King's Somborne Village Hall
Charity Number 1180268

 

The Village Hall Story

You can click on a picture to see it full screen.

History

The Village Hall at King`s Somborne serves the village of King`s Somborne itself, the neighbouring villages of Ashley, Up Somborne, Little Somborne and Horsebridge and the wider community of this part of the Test Valley. The catchment area covered embraces around 5,000 people.

The facilities at the Hall provide recreational, social and educational services to local inhabitants of all ages. The Hall is situated in the centre of the main village and its proximity to the adjacent recreation ground, the local village primary school, The Crown Inn, local shops and the Parish Church means that it is an important centre in village and community life.

The original King`s Somborne Village Hall was established following a gift of £500 by local benefactors, Mr and Mrs Herbert Johnson, for the benefit of veterans of the First World War. It was opened in 1921 but by 1942 the ownership and running of the premises had been taken over by The Farmers Club. The Farmers Club was disbanded in 1955 and ownership passed by Deed of Covenant to trustees representing principal user groups of the Hall at that time. That covenant remains the governing document of the Village Hall. In November 2017 the VHMC agreed that this governing document should be updated to a Charitable Incorporated Ordination (C I O).

In 1972 work started on the construction of the current hall, replacing the old structure and the new facility was opened in 1975. In 1981 the pavilion area was extended and the Hall achieved its current overall footprint.

More recently an extensive programme of refurbishment and development has taken place over the period 2008-2016. This has included: new modern kitchen, redecoration of committee room, creation of the new Jubilee Room, major redevelopment of the sports pavilion and changing rooms, new store rooms, redecorated vestibule and creation of a small outside play area. Attention has also been paid to environmental factors with the installation of solar panels, air source heat pumps, improved heating, substantially improved insulation, ventilation and other energy-saving measures. The Main Hall in particular has been significantly upgraded and modernised, including greatly improved stage lighting and sound system ensuring that visitors enjoy the best possible facilities and ambience, whatever their event.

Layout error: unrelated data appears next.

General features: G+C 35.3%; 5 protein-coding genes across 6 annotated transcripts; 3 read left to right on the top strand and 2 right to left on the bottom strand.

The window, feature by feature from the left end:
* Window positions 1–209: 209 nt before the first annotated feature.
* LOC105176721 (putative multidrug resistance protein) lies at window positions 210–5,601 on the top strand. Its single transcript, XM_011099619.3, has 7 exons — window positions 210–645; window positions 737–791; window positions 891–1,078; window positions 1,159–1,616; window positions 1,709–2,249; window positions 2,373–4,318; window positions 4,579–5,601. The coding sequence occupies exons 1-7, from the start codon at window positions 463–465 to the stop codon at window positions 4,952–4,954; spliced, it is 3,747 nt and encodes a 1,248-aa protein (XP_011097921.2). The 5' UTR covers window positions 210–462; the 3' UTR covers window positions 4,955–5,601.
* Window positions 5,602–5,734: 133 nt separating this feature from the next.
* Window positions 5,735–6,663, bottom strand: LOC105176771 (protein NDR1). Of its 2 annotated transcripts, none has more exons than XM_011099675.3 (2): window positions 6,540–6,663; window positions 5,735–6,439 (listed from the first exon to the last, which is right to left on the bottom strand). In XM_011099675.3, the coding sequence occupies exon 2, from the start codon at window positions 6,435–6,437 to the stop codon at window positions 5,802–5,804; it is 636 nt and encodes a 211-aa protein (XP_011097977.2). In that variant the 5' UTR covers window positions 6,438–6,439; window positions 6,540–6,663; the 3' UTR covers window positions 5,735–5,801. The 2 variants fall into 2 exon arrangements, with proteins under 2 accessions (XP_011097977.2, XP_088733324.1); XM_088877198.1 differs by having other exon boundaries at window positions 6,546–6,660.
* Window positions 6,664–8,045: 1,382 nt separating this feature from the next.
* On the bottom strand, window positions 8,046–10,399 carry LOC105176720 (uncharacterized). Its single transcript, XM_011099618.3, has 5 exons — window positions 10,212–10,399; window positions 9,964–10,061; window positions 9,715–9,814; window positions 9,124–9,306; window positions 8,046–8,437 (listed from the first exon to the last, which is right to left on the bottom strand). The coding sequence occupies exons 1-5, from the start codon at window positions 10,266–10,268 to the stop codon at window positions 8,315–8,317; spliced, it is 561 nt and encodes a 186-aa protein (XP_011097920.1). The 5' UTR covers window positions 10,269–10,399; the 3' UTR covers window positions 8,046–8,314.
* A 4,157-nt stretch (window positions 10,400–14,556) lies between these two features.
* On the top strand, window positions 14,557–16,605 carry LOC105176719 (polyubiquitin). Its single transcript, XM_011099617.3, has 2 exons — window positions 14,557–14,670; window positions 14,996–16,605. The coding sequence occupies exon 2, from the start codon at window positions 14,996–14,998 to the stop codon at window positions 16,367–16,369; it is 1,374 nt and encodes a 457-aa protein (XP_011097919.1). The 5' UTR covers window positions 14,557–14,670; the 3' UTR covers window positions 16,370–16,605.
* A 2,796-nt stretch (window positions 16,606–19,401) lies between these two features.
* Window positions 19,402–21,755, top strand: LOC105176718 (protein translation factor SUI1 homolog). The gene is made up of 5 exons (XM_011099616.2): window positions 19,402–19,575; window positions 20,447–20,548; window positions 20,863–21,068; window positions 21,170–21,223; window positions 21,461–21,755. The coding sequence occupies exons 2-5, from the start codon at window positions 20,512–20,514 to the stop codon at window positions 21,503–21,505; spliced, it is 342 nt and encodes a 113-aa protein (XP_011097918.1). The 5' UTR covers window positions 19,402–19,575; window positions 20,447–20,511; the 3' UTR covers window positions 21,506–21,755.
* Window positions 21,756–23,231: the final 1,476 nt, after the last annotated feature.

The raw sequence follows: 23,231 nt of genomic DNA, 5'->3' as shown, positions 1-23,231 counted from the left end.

The cost of this refurbishment and development programme (well in excess of £200,000) has been met from a combination of local fund-raising and grants (principally from local authorities and, in the case of the pavilion, The Football Foundation).

The programme has met with wide local approval and support and the usage of the Hall has significantly increased. The number of individual Hall bookings increased by more than 90 per cent between 2008 and 2017 (from 372 to over 700) and has stabilised around this level, despite the Hall`s use having been limited at certain stages of the refurbishment programme. Weekday booking hours have also increased by some 90 per cent since the development programme commenced in 2008-9. In particular a new village pre-school group now uses the facilities for some 18 hours each week in term time. This arrangement is unsatisfactory for both preschool and the Village Hall and much of this report focuses on the project to provide better facilities for preschool and free up the Village Hall for better community usage.